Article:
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Samadian v RCC – Disallowed costs for doctors working with the NHS

May 30, 2018

By Simon Misiewicz

Article relevant to the tax year 2017/18

Do you work for both the NHS and carry out private work?

Are you unsure what costs are allowed to be offset against your medical income?

It is interesting that doctors and locum’s will offset a number of costs against their medical income. You would think that most costs would be allowable if they are for the purpose of the business. Sadly, it is not always that clear cut.

The Samadian case relates to travel expenses and whether these were incurred ‘wholly and exclusively’ for the purposes of the business. Dr Samadian is employed full-time by the NHS at two hospitals in South London (St Helier and Nelson). In addition, he holds weekly out-patient sessions at two private hospitals (St Anthony’s and Parkside) and has private patients admitted to St Anthony’s.

The Tribunal panel acknowledged Dr Samadian had a dedicated office in his home which was necessary for his professional activity. However, the panel found that there was a dual purpose to Dr Samadian’s travel between his home and the private hospitals and therefore, no deduction could be made for these expenses.

The Tribunal accepted that the following journeys were allowable:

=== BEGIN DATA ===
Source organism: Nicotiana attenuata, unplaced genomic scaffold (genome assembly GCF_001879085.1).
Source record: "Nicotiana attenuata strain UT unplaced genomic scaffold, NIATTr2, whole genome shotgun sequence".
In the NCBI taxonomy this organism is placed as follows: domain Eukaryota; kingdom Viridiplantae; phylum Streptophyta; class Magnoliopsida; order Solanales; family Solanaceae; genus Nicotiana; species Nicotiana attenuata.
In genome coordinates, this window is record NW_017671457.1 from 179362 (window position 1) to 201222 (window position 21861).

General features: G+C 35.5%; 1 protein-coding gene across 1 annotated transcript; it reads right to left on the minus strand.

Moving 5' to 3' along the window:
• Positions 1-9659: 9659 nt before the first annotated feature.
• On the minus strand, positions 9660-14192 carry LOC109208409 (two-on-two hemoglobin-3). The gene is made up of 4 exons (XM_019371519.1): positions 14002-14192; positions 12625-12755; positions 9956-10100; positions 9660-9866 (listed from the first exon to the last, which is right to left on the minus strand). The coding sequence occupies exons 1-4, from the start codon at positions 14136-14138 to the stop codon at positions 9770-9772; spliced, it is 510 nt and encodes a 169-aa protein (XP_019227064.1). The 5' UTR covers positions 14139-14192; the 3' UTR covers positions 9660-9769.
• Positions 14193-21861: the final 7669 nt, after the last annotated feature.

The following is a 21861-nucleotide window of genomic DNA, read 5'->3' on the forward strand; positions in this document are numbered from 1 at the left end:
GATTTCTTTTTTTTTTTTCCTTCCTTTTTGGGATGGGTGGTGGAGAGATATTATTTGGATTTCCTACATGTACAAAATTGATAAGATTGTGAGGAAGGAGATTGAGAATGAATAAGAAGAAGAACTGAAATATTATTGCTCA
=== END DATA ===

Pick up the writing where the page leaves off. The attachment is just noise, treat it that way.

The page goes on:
• travel between private hospitals or other private practice destinations (e.g. from a private hospital to a clinic or from a private hospital to see a private patient in their own home or care home)
  • emergency call outs starting at the home, but going towards a non-habitual destination, such as a patient in their own home or care home. Emergency call outs to private hospitals or other venues attended in a habitual fashion are not allowable

In another case the FTT, considered case law of Dr Sharat Jain v HMRC TC 04788 2015, determined that the doctor was not an itinerant trader and relying on the 2014 decision in Dr Samadian v HMRC, decided that his visits to the hospitals for the litigation work were regular and predictable and that although home was a work place, the hospitals were also workplaces. Based on Samadian his travel and subsistence expenses were not wholly and exclusively incurred for the purposes of his profession (s34 ITTOIA 2015):

In both cases the travel costs to the hospital were disallowed. You therefore need to be mindful of what costs that you allocate against your medical income or indeed employment income.

Our team of medical professional accountants are focused on creating greater revenues for your medical professional business such as GPs, locum’s and dentists, whilst being tax efficient.

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Telephone: 0115 939 4606
Email: simon@optimiseaccountants.co.uk